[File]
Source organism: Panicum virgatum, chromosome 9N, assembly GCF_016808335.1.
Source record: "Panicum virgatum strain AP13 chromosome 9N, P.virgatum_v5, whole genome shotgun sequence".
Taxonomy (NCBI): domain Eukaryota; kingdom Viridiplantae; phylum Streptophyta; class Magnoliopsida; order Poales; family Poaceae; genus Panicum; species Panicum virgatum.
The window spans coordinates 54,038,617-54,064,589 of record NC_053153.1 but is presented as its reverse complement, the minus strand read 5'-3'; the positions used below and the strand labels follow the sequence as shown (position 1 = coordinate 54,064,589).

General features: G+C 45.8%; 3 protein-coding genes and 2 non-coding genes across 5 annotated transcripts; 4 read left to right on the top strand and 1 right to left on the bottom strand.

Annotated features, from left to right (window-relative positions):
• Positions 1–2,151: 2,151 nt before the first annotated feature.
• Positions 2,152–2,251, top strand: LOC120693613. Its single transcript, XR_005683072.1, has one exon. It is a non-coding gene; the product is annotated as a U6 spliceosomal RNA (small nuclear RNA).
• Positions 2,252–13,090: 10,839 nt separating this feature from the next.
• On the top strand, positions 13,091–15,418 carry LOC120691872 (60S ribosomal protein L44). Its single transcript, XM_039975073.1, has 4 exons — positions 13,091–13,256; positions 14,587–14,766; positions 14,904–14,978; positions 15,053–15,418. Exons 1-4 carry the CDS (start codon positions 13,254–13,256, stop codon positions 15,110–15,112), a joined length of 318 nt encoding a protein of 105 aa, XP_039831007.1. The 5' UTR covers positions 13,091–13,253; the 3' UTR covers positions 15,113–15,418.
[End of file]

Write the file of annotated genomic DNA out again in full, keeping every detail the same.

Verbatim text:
Source organism: Panicum virgatum, chromosome 9N, assembly GCF_016808335.1.
Source record: "Panicum virgatum strain AP13 chromosome 9N, P.virgatum_v5, whole genome shotgun sequence".
Taxonomy (NCBI): domain Eukaryota; kingdom Viridiplantae; phylum Streptophyta; class Magnoliopsida; order Poales; family Poaceae; genus Panicum; species Panicum virgatum.
The window spans coordinates 54,038,617-54,064,589 of record NC_053153.1 but is presented as its reverse complement, the minus strand read 5'-3'; the positions used below and the strand labels follow the sequence as shown (position 1 = coordinate 54,064,589).

General features: G+C 45.8%; 3 protein-coding genes and 2 non-coding genes across 5 annotated transcripts; 4 read left to right on the top strand and 1 right to left on the bottom strand.

Annotated features, from left to right (window-relative positions):
• Positions 1–2,151: 2,151 nt before the first annotated feature.
• Positions 2,152–2,251, top strand: LOC120693613. Its single transcript, XR_005683072.1, has one exon. It is a non-coding gene; the product is annotated as a U6 spliceosomal RNA (small nuclear RNA).
• Positions 2,252–13,090: 10,839 nt separating this feature from the next.
• On the top strand, positions 13,091–15,418 carry LOC120691872 (60S ribosomal protein L44). Its single transcript, XM_039975073.1, has 4 exons — positions 13,091–13,256; positions 14,587–14,766; positions 14,904–14,978; positions 15,053–15,418. Exons 1-4 carry the CDS (start codon positions 13,254–13,256, stop codon positions 15,110–15,112), a joined length of 318 nt encoding a protein of 105 aa, XP_039831007.1. The 5' UTR covers positions 13,091–13,253; the 3' UTR covers positions 15,113–15,418.